“We weren’t flash enough to have an actual school bus back then. In the wet season we’d drive the little old Fergie tractor to Mrs Wilkinson’s place, where she would take us to school in the old 1 ton army truck,” Mrs Taylor said. 

There were many important things for Colleen to learn growing up, like how to run to the creek in a particular way to reduce the chances of being bitten by a death adder, how to open sack bags that may contain a scrub turkey, and how to listen for signs you were being hunted by a bull crocodile. 

Mail and bread day was always a weekly highlight for Colleen. She would get to ride nearly 2.5km on the saddle behind her father to a drum nailed to the side of a tree to collect the loaves of fresh bread and the local papers left by the mailman. 

Being taught to ride Jacko, the family’s old bay gelding, at four years of age by her father, who was described locally as a man who could “hold his own with what Queensland could produce in the way of rough riders”, was one of the greatest events of Colleen’s youth. 

Horse riding was always a big part of her life, competing at pony club and mustering with her father early on and later competing in campdrafts all around the north. 

Colleen and her brother Eric would often have to hold up a mob of coacher cattle in a clearing on their property, while their father galloped off into the bush in search of fresh mobs to bring to them. After hours of waiting, his “cooee” on approach was music to their little ears. 

In 1966, the Johnson family drove 1000 head of cattle up the Mt Fox range to their newly-purchased property, “Gilldale Station”, where they grew lucerne in the drought before selling the place and buying the 1036sq km “Amber Station” on the Lynd River. 

Bought on a walk-in-walk-out basis, including 600 breeders plus bulls, the Johnsons were on the road again changing the location of their 1200-strong herd to Amber, about the time Australia was changing its currency from pounds, shilling and pence to dollars and cents.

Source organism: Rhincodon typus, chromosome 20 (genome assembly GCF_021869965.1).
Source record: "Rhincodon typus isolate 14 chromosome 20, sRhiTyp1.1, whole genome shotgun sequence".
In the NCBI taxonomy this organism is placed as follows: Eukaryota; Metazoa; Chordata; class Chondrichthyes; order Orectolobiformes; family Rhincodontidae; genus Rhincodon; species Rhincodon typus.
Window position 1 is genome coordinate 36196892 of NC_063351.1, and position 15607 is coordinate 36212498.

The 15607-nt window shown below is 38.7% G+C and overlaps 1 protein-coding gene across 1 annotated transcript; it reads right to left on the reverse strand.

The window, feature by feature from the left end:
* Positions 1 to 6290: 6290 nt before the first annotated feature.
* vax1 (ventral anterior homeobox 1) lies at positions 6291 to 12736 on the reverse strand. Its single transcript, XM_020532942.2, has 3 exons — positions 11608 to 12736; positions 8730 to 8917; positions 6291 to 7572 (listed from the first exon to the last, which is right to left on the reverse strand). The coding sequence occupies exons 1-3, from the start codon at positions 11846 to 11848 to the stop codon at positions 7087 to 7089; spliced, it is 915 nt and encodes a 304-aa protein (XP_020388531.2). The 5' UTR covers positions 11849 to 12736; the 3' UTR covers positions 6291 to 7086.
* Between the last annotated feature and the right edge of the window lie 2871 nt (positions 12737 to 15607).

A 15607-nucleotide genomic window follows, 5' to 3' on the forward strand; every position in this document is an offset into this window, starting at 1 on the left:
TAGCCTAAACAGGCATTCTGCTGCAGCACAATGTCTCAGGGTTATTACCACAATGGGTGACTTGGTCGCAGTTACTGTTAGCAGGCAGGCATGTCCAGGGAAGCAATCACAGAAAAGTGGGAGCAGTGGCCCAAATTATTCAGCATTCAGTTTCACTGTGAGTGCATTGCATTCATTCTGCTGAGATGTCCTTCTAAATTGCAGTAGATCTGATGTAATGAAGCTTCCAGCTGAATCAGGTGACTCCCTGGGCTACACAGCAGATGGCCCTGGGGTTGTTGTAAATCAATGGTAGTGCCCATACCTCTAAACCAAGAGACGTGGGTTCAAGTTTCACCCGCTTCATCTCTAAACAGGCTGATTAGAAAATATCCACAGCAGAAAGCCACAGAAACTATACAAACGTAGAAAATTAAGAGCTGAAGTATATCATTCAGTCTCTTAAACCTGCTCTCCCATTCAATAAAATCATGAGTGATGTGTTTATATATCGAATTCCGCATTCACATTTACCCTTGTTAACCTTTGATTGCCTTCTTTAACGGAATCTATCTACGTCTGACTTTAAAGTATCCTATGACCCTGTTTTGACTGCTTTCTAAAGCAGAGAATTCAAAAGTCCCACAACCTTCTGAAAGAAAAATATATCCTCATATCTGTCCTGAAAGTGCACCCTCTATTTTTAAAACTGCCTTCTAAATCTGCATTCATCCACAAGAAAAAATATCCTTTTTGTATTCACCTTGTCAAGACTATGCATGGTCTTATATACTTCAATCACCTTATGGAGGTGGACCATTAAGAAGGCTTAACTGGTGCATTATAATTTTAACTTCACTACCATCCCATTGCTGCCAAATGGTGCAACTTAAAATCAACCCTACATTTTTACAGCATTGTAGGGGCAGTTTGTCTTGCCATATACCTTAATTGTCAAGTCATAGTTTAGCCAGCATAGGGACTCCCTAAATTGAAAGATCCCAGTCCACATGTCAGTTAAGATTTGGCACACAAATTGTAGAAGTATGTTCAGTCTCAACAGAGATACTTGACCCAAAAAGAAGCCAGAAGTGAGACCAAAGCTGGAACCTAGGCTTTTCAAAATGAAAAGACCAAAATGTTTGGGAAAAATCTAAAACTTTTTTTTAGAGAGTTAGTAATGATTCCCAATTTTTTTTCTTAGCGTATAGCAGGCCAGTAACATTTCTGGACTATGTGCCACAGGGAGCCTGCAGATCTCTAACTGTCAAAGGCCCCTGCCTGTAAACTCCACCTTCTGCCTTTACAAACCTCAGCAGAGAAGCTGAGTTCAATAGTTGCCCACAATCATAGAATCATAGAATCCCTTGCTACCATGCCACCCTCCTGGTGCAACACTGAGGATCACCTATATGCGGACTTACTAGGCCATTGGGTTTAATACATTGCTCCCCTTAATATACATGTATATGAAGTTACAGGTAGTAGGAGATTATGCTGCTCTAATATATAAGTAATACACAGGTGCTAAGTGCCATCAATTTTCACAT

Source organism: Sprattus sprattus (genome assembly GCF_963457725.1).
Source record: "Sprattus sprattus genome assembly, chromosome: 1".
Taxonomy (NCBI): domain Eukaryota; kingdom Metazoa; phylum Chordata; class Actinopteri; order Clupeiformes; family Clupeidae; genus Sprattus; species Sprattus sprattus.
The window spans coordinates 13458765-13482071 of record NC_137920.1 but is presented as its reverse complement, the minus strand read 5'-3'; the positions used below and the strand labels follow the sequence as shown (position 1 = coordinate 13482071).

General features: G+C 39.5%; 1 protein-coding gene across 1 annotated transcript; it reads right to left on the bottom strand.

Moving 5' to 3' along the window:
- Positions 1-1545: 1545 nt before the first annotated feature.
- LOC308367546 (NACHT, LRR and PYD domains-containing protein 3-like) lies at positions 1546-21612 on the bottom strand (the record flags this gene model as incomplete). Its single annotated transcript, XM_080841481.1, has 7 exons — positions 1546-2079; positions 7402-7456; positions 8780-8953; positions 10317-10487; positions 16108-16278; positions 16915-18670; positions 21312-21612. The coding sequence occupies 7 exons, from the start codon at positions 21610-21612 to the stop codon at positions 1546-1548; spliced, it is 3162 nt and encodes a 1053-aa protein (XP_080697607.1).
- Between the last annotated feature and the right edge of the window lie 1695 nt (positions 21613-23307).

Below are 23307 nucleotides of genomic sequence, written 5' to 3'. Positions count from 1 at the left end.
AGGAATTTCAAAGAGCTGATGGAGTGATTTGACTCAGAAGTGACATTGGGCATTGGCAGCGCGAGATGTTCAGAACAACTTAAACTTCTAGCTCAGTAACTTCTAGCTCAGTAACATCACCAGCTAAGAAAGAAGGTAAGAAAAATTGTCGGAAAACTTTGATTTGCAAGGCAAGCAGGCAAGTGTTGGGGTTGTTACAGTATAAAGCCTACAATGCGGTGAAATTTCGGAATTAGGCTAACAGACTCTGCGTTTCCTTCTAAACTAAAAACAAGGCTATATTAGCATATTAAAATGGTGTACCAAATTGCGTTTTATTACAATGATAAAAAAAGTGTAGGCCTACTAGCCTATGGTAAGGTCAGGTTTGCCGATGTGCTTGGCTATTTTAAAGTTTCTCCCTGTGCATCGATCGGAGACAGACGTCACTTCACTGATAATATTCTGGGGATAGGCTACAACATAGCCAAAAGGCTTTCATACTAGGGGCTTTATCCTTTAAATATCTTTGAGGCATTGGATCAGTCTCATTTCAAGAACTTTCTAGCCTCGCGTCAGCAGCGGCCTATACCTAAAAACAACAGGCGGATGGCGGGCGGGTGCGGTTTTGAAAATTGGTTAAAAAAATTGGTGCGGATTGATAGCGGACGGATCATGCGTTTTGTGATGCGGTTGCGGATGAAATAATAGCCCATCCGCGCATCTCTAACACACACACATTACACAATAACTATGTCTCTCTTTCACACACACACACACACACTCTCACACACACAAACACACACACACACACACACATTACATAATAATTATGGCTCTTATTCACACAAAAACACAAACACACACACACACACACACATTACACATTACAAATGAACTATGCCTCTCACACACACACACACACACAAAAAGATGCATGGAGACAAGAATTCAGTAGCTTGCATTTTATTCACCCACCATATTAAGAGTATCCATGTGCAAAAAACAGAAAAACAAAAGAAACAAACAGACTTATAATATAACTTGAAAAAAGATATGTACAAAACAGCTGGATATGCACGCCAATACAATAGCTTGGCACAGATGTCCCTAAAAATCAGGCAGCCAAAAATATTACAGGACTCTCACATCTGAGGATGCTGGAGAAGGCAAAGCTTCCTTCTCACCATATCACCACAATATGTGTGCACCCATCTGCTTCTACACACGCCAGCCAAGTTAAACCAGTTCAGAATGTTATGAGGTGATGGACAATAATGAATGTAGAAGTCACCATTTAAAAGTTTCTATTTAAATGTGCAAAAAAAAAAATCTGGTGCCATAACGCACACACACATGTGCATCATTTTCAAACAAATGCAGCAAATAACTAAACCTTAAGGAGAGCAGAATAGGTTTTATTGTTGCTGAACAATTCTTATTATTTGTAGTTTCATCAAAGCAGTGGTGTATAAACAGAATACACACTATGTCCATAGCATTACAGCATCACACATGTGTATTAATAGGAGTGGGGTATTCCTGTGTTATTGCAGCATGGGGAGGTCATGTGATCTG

Many trials, tribulations, births, deaths, marriages and relocations followed, including a stint in the lush rainforests of Millaa Millaa where, for a short time, they lived on the same road as three other Taylor families, none of whom were related. 

Having “fallen” for her husband Henry during a progressive barn dance at the Einasleigh Christmas party when, after a few beers, Henry actually lassoed Colleen’s foot, they were married in October 1968 and have lived and worked side by side for the last 54 years. 

Prepared to have a go at anything, they have managed and owned properties; Henry drove a truck for Tobacco Growers, Mareeba for 18 months; they have bought and run a saddlery shop; been tin mining; and even created a new subdivision outside Malanda in 1997. 

In June 2017, while camped at the Mount Surprise Recreational Grounds before the campdraft, Colleen told Henry, their son Kevin and grandsons, Morgan, Brodie and Darcy, that it was 50 years since the Johnson family first arrived there with a mob of cattle and camped in the middle of the racecourse for the night. 

Now living happily at Dimbulah, Colleen said that 50 years on, the Johnson circle was completed when in October 2017, her son and daughter-inlaw, Kevin and Shelly Taylor, bought Ooralat Station near Mt Surprise. Ooralat was originally a portion off Brooklands Station owned by Kevin’s grandparents, Arthur and Connie Sue, some 85 years ago.